SAR-based flood mapping in urban environments

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Flooding is a very costly natural disaster especially when it hits urban areas. Yet synthetic aperture radar (SAR) based flood mapping barely works in urban areas. Buildings and man made objects have similar backscatter signatures as still standing water. This makes them hard to distinguish from one another. Structures can block the visibility of the ground surface for side looking SAR satellites making large parts of potentially flooded ground going unseen by SAR satellites. Smooth surfaces and limited ground visibility make it hard to produce accurate flood maps using SAR in urban environments. Here we have shown how the use of a temporal stack can improve the result of urban flood detection with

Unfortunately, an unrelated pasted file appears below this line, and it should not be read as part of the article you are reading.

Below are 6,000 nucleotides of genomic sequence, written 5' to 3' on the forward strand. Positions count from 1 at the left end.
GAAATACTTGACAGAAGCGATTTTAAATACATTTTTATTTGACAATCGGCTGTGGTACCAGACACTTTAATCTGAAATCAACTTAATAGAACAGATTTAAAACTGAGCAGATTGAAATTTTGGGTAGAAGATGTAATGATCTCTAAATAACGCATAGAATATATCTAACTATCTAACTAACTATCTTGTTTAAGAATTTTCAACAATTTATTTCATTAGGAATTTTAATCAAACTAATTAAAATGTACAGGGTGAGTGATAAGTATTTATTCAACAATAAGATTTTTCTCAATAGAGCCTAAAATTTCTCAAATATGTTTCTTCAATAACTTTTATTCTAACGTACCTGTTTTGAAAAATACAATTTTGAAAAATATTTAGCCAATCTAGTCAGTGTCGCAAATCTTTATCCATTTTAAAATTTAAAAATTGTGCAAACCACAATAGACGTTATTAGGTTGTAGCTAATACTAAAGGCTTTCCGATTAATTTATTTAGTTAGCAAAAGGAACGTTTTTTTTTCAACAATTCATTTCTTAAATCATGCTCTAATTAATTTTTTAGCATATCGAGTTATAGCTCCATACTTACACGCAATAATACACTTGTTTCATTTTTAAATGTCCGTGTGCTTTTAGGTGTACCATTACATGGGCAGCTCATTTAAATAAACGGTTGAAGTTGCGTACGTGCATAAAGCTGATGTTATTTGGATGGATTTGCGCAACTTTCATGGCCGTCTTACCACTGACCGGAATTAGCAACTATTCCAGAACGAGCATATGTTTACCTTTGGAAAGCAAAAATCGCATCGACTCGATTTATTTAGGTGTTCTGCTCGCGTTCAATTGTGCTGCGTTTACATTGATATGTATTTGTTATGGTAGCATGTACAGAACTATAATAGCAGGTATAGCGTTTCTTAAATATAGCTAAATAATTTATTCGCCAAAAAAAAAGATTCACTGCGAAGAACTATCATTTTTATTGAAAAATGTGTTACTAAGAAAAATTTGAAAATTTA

SAR. Traditionally SAR based flood mapping uses a single image or an image pair to classify flooded and non-flooded pixels. This study found these methods unable to detect flooded pixels in an urban setting. By using a temporal stack of SAR images more pixels are correctly classified as flooded while keeping false positive classifications low. However the number off correctly classified pixels remains too low to be useful on its own, by adding ancillary data in the form of a high resolution DEM an accurate flood map for a very specific area is produced. This means that SAR images are not suitable for flood mapping in urban areas as a single source of information. When they are combined with other data they have the potential to produce accurate flood maps useful for First responders when the next flooding disaster hits.